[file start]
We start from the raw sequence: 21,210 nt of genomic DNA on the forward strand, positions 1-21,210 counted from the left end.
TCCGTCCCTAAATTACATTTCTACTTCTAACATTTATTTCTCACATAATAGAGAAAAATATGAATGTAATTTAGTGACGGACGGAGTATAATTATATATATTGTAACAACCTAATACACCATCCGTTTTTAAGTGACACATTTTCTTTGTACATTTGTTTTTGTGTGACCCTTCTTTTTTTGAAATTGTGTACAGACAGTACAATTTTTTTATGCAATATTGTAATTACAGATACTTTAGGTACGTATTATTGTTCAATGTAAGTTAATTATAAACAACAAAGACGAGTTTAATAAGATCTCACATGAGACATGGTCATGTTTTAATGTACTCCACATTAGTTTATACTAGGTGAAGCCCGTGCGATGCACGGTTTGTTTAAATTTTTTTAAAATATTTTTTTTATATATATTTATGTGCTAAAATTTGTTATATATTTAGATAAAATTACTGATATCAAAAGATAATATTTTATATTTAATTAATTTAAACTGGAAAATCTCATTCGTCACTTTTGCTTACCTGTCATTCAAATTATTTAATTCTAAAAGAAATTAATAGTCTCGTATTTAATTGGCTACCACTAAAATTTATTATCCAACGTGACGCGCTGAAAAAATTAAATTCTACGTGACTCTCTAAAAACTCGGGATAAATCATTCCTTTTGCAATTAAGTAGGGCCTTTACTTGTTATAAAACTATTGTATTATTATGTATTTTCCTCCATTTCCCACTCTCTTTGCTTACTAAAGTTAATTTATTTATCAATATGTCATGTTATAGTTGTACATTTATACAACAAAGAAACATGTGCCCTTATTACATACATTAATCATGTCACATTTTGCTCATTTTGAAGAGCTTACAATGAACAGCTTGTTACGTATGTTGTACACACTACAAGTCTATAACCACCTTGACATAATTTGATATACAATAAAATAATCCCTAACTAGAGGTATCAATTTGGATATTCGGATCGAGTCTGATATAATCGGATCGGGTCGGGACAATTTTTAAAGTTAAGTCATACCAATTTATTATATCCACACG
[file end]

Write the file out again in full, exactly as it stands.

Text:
We start from the raw sequence: 21,210 nt of genomic DNA on the forward strand, positions 1-21,210 counted from the left end.
TCCGTCCCTAAATTACATTTCTACTTCTAACATTTATTTCTCACATAATAGAGAAAAATATGAATGTAATTTAGTGACGGACGGAGTATAATTATATATATTGTAACAACCTAATACACCATCCGTTTTTAAGTGACACATTTTCTTTGTACATTTGTTTTTGTGTGACCCTTCTTTTTTTGAAATTGTGTACAGACAGTACAATTTTTTTATGCAATATTGTAATTACAGATACTTTAGGTACGTATTATTGTTCAATGTAAGTTAATTATAAACAACAAAGACGAGTTTAATAAGATCTCACATGAGACATGGTCATGTTTTAATGTACTCCACATTAGTTTATACTAGGTGAAGCCCGTGCGATGCACGGTTTGTTTAAATTTTTTTAAAATATTTTTTTTATATATATTTATGTGCTAAAATTTGTTATATATTTAGATAAAATTACTGATATCAAAAGATAATATTTTATATTTAATTAATTTAAACTGGAAAATCTCATTCGTCACTTTTGCTTACCTGTCATTCAAATTATTTAATTCTAAAAGAAATTAATAGTCTCGTATTTAATTGGCTACCACTAAAATTTATTATCCAACGTGACGCGCTGAAAAAATTAAATTCTACGTGACTCTCTAAAAACTCGGGATAAATCATTCCTTTTGCAATTAAGTAGGGCCTTTACTTGTTATAAAACTATTGTATTATTATGTATTTTCCTCCATTTCCCACTCTCTTTGCTTACTAAAGTTAATTTATTTATCAATATGTCATGTTATAGTTGTACATTTATACAACAAAGAAACATGTGCCCTTATTACATACATTAATCATGTCACATTTTGCTCATTTTGAAGAGCTTACAATGAACAGCTTGTTACGTATGTTGTACACACTACAAGTCTATAACCACCTTGACATAATTTGATATACAATAAAATAATCCCTAACTAGAGGTATCAATTTGGATATTCGGATCGAGTCTGATATAATCGGATCGGGTCGGGACAATTTTTAAAGTTAAGTCATACCAATTTATTATATCCACACG